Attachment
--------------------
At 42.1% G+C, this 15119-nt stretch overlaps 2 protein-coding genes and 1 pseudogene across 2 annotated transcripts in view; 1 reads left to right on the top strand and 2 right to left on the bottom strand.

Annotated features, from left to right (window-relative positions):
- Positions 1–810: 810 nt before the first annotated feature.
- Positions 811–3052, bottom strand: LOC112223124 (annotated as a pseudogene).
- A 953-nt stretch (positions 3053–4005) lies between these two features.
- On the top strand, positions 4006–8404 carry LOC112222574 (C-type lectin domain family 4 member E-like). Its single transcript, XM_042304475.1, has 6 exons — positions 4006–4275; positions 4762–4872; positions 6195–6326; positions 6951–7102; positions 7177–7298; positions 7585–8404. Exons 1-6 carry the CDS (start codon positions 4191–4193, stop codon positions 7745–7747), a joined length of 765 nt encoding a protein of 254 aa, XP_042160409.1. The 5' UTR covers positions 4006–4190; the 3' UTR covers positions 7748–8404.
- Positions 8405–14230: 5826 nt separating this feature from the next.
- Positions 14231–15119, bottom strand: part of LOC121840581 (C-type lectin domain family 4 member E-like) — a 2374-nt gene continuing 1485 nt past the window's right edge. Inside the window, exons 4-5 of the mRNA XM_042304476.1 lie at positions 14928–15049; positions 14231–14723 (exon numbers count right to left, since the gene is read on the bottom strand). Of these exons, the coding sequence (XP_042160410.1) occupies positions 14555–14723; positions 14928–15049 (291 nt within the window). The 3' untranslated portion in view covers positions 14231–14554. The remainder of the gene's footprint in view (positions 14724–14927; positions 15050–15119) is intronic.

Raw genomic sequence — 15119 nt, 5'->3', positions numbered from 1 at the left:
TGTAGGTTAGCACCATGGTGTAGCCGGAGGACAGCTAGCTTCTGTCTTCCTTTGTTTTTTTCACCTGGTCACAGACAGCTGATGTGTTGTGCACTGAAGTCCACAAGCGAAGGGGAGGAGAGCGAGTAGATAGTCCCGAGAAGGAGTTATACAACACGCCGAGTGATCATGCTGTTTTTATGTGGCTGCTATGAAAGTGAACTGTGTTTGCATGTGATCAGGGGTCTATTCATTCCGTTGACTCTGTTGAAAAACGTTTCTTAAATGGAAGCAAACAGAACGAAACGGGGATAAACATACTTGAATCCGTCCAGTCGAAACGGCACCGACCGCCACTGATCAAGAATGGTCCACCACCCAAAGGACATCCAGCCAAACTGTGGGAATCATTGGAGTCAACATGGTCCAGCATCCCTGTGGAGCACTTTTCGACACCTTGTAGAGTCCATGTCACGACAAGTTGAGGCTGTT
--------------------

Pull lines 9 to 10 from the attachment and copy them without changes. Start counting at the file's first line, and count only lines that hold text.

Raw genomic sequence — 15119 nt, 5'->3', positions numbered from 1 at the left:
TGTAGGTTAGCACCATGGTGTAGCCGGAGGACAGCTAGCTTCTGTCTTCCTTTGTTTTTTTCACCTGGTCACAGACAGCTGATGTGTTGTGCACTGAAGTCCACAAGCGAAGGGGAGGAGAGCGAGTAGATAGTCCCGAGAAGGAGTTATACAACACGCCGAGTGATCATGCTGTTTTTATGTGGCTGCTATGAAAGTGAACTGTGTTTGCATGTGATCAGGGGTCTATTCATTCCGTTGACTCTGTTGAAAAACGTTTCTTAAATGGAAGCAAACAGAACGAAACGGGGATAAACATACTTGAATCCGTCCAGTCGAAACGGCACCGACCGCCACTGATCAAGAATGGTCCACCACCCAAAGGACATCCAGCCAAACTGTGGGAATCATTGGAGTCAACATGGTCCAGCATCCCTGTGGAGCACTTTTCGACACCTTGTAGAGTCCATGTCACGACAAGTTGAGGCTGTT